The 25-year-old Rikhof has the exhibition The new woman curated at Singer, which can be seen from last month until early January. In it, she shows in six rooms the emancipation of women in the Dutch visual arts from the end of the 19th century, in the different facets of life: work, studies, freedom of movement and of course also: art.
Just three months before the opening of the exhibition, Rikhof completed his curatorial studies at the University of Amsterdam and the Free University.
Why are you the right person to create this exhibition?
“I can combine my two greatest passions in this way: gender history and art around 1900. Social upheavals like those at that time fascinate me. That period laid the foundation for our modern society, especially when it comes to how we view gender. Think of women’s suffrage, or the fact that women could have a paid job.”
“Around 1,900 people spoke of ‘the new woman’ as something negative: she was depicted as a smoking lady, her loose-fitting corsetless dresses were called ‘hobby bags’ and she was the subject of cartoons. I also wanted to express this explicitly in the exhibition, for example in the hall’s texts. As you walk through the exhibit, you’ll come across a poster from the late 1890s of a woman on a bicycle being waved goodbye by her children. When you see it, you might think: nice. But do you know what it means, since back then it was believed that women became infertile as soon as they started cycling?
Do you assume with the exhibition that women’s liberation is complete?
“Definitely not. The exhibition shows that history is not linear. It is not by chance that the world now looks the way it does. Women are still expected to act out of a so-called natural innate caring role. What fascinates me is that women who worked in education and government until 1957 were automatically fired as soon as they got married. They also only became legally competent from that year onwards, thanks to MP Corry Tendeloo. What few people know, by the way, is that the restrictive laws were first introduced in the crisis years after the stock market crash of 1929 to reduce competition for men in the labor market.”
The exhibit also includes contemporary portraits of women of color. What is it like to show that exhibition in Laren?
“I like that I don’t necessarily preach for my own parish. I dissect and explain ideas that may be obvious to me as part of Amsterdam’s ‘oat milk elite’. An example is that I have avoided the word ‘intersectionality’ because people who do not know the term quickly fall away, or because the term arouses aversion. It doesn’t mean that I don’t support that expression, but I have written in the catalog, for example, about Gloria Wekker: she is someone who is leading the combined struggle to be a woman and black.”
What was it like to walk around an established museum as a 25-year-old?
“I have been given a lot of freedom. At other exhibitions in Singer, works of art are explained mainly in terms of shape and color. This exhibition is clearly cultural-historical. It was also special to experience all the steps in making an exhibition for the first time. That you come to select loans in spacious penthouses with private collectors, but also in dusty warehouses that make you wonder: has anyone been here in recent years?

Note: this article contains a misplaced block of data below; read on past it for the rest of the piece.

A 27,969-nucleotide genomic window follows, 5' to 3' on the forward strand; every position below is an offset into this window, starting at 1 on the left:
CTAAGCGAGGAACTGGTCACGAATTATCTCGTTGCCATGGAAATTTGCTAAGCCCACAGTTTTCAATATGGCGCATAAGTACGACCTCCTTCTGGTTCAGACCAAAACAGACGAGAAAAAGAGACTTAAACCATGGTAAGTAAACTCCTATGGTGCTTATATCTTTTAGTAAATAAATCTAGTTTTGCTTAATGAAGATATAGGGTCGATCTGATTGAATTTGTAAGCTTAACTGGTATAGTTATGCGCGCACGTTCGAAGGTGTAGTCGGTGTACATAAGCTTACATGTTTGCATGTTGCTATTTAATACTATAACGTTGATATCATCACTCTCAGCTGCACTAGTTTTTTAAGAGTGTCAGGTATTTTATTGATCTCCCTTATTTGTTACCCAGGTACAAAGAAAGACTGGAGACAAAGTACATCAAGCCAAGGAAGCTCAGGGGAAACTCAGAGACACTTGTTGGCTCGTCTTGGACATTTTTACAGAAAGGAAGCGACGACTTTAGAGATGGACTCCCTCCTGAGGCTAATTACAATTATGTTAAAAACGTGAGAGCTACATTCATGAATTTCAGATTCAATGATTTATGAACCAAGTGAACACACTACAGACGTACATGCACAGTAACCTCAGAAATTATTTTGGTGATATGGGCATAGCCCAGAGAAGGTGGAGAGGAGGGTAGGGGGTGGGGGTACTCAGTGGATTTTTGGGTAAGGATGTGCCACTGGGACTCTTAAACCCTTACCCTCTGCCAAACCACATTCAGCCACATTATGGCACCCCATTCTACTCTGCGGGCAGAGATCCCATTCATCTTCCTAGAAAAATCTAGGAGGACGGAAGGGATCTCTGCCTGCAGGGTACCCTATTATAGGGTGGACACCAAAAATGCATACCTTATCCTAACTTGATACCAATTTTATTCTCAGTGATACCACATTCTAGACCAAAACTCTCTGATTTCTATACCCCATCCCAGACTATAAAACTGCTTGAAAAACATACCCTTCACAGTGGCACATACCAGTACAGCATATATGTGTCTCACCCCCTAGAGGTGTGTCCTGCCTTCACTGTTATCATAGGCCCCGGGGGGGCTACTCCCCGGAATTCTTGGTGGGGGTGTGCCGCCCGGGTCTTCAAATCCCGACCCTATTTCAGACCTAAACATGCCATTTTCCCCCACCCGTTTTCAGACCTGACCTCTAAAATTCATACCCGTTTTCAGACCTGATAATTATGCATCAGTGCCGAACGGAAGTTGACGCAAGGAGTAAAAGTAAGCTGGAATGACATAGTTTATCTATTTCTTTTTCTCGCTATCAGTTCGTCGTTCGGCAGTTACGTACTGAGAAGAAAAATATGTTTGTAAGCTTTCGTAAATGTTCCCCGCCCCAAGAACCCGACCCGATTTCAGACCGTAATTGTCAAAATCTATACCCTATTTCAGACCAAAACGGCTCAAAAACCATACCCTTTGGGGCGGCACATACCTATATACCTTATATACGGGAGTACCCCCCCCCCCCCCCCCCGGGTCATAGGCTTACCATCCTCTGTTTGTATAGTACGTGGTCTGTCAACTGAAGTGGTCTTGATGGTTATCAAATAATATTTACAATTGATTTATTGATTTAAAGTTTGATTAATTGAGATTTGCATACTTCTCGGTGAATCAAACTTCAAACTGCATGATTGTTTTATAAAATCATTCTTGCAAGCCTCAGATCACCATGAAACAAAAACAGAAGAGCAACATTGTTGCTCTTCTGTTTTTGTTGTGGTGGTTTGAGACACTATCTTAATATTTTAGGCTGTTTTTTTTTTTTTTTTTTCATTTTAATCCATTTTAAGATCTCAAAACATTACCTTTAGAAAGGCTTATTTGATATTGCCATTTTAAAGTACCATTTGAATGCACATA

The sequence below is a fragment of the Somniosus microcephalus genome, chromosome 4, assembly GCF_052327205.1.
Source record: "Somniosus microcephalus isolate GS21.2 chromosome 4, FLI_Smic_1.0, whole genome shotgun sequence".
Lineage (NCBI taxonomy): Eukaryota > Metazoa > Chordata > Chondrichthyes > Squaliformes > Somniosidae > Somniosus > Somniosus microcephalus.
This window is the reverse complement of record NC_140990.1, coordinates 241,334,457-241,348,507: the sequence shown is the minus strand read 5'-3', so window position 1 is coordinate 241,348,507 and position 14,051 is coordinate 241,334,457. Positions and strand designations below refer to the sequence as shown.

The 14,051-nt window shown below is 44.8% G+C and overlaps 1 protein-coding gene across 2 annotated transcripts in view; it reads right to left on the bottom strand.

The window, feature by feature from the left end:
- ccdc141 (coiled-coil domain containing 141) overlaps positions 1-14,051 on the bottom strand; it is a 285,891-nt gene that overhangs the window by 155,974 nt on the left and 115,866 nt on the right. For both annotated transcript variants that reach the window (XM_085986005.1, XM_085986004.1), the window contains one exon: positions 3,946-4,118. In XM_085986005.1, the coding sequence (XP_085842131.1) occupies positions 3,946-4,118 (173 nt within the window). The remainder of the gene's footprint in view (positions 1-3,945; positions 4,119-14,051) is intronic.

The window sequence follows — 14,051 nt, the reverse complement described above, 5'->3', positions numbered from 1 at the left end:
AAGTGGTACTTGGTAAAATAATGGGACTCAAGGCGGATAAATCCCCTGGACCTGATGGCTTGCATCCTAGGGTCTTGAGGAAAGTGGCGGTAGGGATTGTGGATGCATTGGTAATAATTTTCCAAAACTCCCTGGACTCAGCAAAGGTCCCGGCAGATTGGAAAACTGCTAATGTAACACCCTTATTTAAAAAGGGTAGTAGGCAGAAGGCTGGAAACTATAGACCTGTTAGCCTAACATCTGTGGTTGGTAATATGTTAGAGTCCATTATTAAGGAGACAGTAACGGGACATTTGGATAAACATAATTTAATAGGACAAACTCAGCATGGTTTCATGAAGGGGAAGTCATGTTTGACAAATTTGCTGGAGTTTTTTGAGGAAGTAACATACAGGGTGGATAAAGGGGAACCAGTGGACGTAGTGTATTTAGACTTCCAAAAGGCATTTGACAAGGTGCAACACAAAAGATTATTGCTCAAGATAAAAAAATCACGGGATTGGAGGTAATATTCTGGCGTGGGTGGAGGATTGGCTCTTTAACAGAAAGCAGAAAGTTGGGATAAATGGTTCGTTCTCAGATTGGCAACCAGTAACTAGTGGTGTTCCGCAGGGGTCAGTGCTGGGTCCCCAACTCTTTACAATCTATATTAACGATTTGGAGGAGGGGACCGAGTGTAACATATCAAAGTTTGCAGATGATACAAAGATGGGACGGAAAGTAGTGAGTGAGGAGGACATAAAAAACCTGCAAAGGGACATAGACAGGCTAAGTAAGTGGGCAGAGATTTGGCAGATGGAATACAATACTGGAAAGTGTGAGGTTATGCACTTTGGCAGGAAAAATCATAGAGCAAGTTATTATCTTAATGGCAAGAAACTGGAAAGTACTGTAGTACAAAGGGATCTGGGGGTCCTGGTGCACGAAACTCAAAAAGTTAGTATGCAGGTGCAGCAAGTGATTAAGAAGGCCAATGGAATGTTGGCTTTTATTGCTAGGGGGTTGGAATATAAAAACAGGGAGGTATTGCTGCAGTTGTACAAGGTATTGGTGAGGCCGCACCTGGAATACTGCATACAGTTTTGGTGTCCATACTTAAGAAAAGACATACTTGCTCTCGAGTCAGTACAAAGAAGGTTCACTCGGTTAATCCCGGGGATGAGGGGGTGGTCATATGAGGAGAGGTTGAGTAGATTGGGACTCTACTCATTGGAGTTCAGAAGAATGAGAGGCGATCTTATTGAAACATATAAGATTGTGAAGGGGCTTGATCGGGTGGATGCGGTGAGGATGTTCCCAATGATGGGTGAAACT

What can the man take away from your exhibition?
“Nothing significantly different from other visitors. Much historical art is actually made by men, for male art buyers and visitors. You can see, for example, the male gaze in the portrait of the Surinamese-Dutch Tonia Stieltjes by Jan Sluijters, where he portrays her as his exotic favorite muse. He didn’t necessarily care what she did in life, like fighting for better working conditions for domestic workers, all of whom were women. But next to that portrait hangs a group portrait by Marinus van Raalte depicting women from The Association for Women’s Suffrage up for a demonstration. It’s done in such a different way, while it’s also done by a man.”
You have gathered a number of ambassadors around the exhibition, such as Hedy d’Ancona. How was she?
“I have been to Hedy’s house twice, both times we talked for hours about the exhibition. I showed her all the works. And I noticed that she is a living historical document: I showed her pictures of Eva Besnyö, from a ‘Boss in your own belly’ demonstration. Hedy immediately told about how she knew Eva and had been to that demonstration herself.”
What does it do to you when Hedy d’Ancona calls you ‘a great talent’ at the opening?
(silence) “Yes, then damn sick. A great honor to hear. I was surprised by that.”
cv Maaike Rikhof (1997)
2022 obtained a master’s degree in conservatory education at the University of Amsterdam and VU University Amsterdam
2021-2022 guest curator at Singer Laren
2020-2021 curator in training at the Rijksmuseum
2019 has a bachelor’s degree in art history from the University of Amsterdam and the University of Edinburgh
2017-2020 research assistant at the Van Gogh Museum
2015 obtains a high school diploma at Ashram College in Alphen aan den Rijn
The new woman: until 8 January 2023 in Singer Laren.